By Hannah E. Jones

A furry little addition is at Zoo Atlanta — a western lowland gorilla named Willie B., III. After about eight and a half months of gestation, he was born on April 24 to Shalia and Willie B., Jr. 

He’s the third generation of Willie B.’s, named after his grandfather who arrived in Atlanta when he was around two years old in 1961. This was a different version than the Zoo Atlanta that we know today, and Willie B. spent his first 27 years exclusively indoors. 

The 1980s were a period of transformation for the zoo and with the opening of the Ford African Rain Forest in ‘88, Willie B. took his first outdoor steps since his early years in Africa. He passed away at age 42 in 2000. He had become an icon at the Zoo, and there’s a statue dedicated to him with pieces of it worn smooth from decades of affectionate pats from visitors.

Willie B., III’s birth was planned by the team as part of a species survival plan or, as Curator of Primates Jodi Carrigan describes it, “a dating service for animals.” Western Lowland Gorillas are designated as a critically endangered species, and the objective is to help the species maintain a healthy population.

The Zoo has 19 gorillas who are divided into four separate troops, including a family group, bachelors, older adults and Willie B., Jr.’s. Three females live with him — Shalia, Amari and Kambera — and based on medical and social tests, Shalia was selected as the optimal mate. 

The planning process is much more intricate than one might expect. For example, in case Shalia had issues nursing the infant, the primate team used a stuffed gorilla to help train her to hand the baby to the handlers. Additionally, while she has a history of being a good mother with her first offspring, the team created a contingency plan for another gorilla to foster the baby if Shaila rejected him.

However, Shalia has proven to have a strong bond with her new son. The birth went smoothly and the team has been monitoring the pair from a distance.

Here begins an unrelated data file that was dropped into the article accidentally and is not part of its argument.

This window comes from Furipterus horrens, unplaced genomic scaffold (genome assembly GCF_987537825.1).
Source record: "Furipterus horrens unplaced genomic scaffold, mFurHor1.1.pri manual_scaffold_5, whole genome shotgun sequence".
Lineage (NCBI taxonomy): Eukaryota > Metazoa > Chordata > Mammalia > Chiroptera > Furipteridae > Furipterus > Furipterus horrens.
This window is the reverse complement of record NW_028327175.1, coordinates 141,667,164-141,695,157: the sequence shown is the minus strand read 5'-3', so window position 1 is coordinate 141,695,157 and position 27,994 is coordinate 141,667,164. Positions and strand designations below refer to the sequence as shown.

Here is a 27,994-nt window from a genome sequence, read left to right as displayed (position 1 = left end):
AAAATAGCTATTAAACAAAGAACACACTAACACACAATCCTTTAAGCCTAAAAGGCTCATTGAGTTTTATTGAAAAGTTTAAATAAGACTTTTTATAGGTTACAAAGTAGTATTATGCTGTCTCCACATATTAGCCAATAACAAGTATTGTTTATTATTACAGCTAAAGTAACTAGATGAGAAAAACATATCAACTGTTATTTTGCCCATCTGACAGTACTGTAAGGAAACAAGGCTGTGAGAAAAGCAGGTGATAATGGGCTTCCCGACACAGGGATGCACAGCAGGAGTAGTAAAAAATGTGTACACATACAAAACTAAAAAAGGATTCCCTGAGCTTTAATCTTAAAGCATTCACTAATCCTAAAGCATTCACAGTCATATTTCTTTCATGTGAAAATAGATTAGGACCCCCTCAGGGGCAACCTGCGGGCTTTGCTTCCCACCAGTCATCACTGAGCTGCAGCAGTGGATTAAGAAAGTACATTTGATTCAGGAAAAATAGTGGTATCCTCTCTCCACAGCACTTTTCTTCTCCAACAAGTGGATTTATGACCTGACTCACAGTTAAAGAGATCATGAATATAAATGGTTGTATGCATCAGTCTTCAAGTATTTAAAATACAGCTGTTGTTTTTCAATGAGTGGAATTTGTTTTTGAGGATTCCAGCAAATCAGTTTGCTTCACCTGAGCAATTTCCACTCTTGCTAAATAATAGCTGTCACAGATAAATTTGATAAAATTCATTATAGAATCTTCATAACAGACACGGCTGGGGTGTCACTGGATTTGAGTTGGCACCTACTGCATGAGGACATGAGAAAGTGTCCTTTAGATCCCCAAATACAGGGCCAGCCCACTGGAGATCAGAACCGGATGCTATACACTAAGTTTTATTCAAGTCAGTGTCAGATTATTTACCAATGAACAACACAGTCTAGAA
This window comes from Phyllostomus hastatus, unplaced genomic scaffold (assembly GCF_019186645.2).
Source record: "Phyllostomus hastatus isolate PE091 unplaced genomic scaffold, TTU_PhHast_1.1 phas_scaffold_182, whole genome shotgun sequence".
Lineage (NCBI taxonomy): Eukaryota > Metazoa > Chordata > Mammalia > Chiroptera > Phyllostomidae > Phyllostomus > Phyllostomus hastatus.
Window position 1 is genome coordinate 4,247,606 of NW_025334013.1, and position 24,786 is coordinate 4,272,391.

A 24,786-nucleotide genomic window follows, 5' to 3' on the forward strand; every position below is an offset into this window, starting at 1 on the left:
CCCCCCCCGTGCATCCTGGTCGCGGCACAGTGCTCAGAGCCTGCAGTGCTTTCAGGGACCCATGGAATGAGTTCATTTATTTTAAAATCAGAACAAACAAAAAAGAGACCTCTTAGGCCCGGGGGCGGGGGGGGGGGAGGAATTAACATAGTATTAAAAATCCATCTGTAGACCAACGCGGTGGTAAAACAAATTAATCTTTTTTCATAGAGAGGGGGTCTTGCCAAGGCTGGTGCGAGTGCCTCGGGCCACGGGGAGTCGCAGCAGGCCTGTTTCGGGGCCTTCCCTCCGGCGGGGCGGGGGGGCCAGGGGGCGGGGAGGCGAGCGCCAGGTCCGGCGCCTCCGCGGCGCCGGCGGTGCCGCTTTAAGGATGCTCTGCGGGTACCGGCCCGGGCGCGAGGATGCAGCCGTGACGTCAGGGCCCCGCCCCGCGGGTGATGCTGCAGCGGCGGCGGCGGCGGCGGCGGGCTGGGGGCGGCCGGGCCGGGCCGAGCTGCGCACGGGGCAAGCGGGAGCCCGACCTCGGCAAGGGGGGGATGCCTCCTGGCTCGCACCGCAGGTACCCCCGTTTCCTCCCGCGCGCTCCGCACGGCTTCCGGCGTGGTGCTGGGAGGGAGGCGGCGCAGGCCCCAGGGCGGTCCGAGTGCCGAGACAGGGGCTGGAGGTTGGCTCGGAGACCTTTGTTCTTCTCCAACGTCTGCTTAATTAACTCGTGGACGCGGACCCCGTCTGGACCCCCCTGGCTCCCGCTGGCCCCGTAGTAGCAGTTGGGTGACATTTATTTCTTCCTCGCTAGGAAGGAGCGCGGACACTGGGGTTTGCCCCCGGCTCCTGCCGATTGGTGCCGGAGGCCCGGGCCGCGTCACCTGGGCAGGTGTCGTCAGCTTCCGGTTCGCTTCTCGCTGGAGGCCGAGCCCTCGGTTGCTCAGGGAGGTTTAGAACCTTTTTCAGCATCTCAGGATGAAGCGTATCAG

“The newborns are very similar to human babies. They eat, sleep, poop, their eyes are open and repeat,” Carrigan said. “He’s super strong. That’s one thing that always amazes and fascinates me about newborn gorillas.”

“[Gorillas] put a lot of time into their infants,” Jodi Carrigan said. (Photo courtesy of Zoo Atlanta.)

Gorillas have about 20 vocalizations they use to communicate and, so far, Willie B., III only has two — the ones that indicate hunger and uncertainty. Shalia does the majority of the caregiving and will nurse for four years. Willie B., Jr. serves as the protector and, as the baby grows up, playmate.

“Gorilla moms are amazing, and they put a lot of parental investment into their offspring,” Carrigan said. “I’ve seen her patting his back or rubbing his head. She’s just been the sweetest with him.”

Willie B., III is the twenty-fifth gorilla born at Zoo Atlanta. The team is thrilled about the new addition and Carrigan believes that the birth will serve as a catalyst for visitors to become more interested and informed about the species and ways to help them. 

For example, a material called “coltan” is critical for smartphones and other small electronics but the substance is found in the forests of the eastern Democratic Republic of Congo — gorilla territory. To help offset the damage done, folks can bring their old cell phones to the Zoo to recycle them, and a donation will be made to The Dian Fossey Gorilla Fund International.

“Everybody wants to come see the baby which gives us the opportunity to inspire conservation action among them,” Carrigan said. “We have school groups that come back and bring cell phones with them because of things that we’ve talked to them about, and it’s neat to inspire that action.”

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Hannah E. Jones

Hannah Jones is a Georgia State University graduate, with a major in journalism and minor in public policy. She began studying journalism in high school and has since served as a reporter and editor for...

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